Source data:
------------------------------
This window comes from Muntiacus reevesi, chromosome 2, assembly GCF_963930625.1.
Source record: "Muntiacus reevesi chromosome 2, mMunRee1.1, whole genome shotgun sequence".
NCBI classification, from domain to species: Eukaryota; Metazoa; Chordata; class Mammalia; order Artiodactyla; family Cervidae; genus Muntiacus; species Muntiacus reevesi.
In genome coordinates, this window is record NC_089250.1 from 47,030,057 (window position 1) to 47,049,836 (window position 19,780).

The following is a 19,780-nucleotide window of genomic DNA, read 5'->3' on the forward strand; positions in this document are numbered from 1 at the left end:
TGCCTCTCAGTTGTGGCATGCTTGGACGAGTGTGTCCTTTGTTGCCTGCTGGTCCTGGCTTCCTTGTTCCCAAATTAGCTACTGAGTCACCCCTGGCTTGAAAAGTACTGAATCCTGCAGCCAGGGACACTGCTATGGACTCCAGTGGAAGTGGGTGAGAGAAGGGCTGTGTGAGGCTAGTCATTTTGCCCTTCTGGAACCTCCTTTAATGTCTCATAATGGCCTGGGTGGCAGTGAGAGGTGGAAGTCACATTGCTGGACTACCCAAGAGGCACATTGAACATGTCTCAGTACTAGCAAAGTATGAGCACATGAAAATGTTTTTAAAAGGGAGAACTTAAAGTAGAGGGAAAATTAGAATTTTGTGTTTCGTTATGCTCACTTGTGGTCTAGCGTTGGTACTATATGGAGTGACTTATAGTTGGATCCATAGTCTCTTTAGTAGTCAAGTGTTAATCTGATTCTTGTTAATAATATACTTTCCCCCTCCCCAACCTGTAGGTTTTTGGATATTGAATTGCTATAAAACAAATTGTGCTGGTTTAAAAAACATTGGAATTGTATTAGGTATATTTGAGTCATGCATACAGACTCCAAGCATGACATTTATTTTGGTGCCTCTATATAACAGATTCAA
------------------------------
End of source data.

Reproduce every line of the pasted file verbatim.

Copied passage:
This window comes from Muntiacus reevesi, chromosome 2, assembly GCF_963930625.1.
Source record: "Muntiacus reevesi chromosome 2, mMunRee1.1, whole genome shotgun sequence".
NCBI classification, from domain to species: Eukaryota; Metazoa; Chordata; class Mammalia; order Artiodactyla; family Cervidae; genus Muntiacus; species Muntiacus reevesi.
In genome coordinates, this window is record NC_089250.1 from 47,030,057 (window position 1) to 47,049,836 (window position 19,780).

The following is a 19,780-nucleotide window of genomic DNA, read 5'->3' on the forward strand; positions in this document are numbered from 1 at the left end:
TGCCTCTCAGTTGTGGCATGCTTGGACGAGTGTGTCCTTTGTTGCCTGCTGGTCCTGGCTTCCTTGTTCCCAAATTAGCTACTGAGTCACCCCTGGCTTGAAAAGTACTGAATCCTGCAGCCAGGGACACTGCTATGGACTCCAGTGGAAGTGGGTGAGAGAAGGGCTGTGTGAGGCTAGTCATTTTGCCCTTCTGGAACCTCCTTTAATGTCTCATAATGGCCTGGGTGGCAGTGAGAGGTGGAAGTCACATTGCTGGACTACCCAAGAGGCACATTGAACATGTCTCAGTACTAGCAAAGTATGAGCACATGAAAATGTTTTTAAAAGGGAGAACTTAAAGTAGAGGGAAAATTAGAATTTTGTGTTTCGTTATGCTCACTTGTGGTCTAGCGTTGGTACTATATGGAGTGACTTATAGTTGGATCCATAGTCTCTTTAGTAGTCAAGTGTTAATCTGATTCTTGTTAATAATATACTTTCCCCCTCCCCAACCTGTAGGTTTTTGGATATTGAATTGCTATAAAACAAATTGTGCTGGTTTAAAAAACATTGGAATTGTATTAGGTATATTTGAGTCATGCATACAGACTCCAAGCATGACATTTATTTTGGTGCCTCTATATAACAGATTCAA